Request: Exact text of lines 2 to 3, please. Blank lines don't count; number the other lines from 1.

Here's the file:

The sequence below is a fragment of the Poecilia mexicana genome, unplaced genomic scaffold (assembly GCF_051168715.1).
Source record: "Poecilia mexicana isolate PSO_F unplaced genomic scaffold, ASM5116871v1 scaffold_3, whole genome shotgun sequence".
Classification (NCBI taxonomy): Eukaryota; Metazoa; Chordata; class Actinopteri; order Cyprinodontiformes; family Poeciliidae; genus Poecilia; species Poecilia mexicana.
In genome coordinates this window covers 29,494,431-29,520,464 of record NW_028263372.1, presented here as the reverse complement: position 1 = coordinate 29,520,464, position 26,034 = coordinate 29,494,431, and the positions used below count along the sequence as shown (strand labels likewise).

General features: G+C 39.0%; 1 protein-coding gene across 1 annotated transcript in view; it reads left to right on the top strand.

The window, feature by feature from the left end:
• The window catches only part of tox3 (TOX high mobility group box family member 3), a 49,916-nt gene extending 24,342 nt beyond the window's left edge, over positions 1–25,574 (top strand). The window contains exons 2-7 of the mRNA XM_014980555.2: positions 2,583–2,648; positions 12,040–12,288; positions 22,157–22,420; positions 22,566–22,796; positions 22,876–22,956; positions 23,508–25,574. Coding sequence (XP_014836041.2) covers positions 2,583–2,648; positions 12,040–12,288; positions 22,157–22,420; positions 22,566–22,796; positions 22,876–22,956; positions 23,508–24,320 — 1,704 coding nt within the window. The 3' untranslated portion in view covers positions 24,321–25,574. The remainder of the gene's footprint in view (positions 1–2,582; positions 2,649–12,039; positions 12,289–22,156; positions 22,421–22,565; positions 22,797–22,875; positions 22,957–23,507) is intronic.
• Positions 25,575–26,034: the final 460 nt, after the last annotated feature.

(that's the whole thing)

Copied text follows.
Source record: "Poecilia mexicana isolate PSO_F unplaced genomic scaffold, ASM5116871v1 scaffold_3, whole genome shotgun sequence".
Classification (NCBI taxonomy): Eukaryota; Metazoa; Chordata; class Actinopteri; order Cyprinodontiformes; family Poeciliidae; genus Poecilia; species Poecilia mexicana.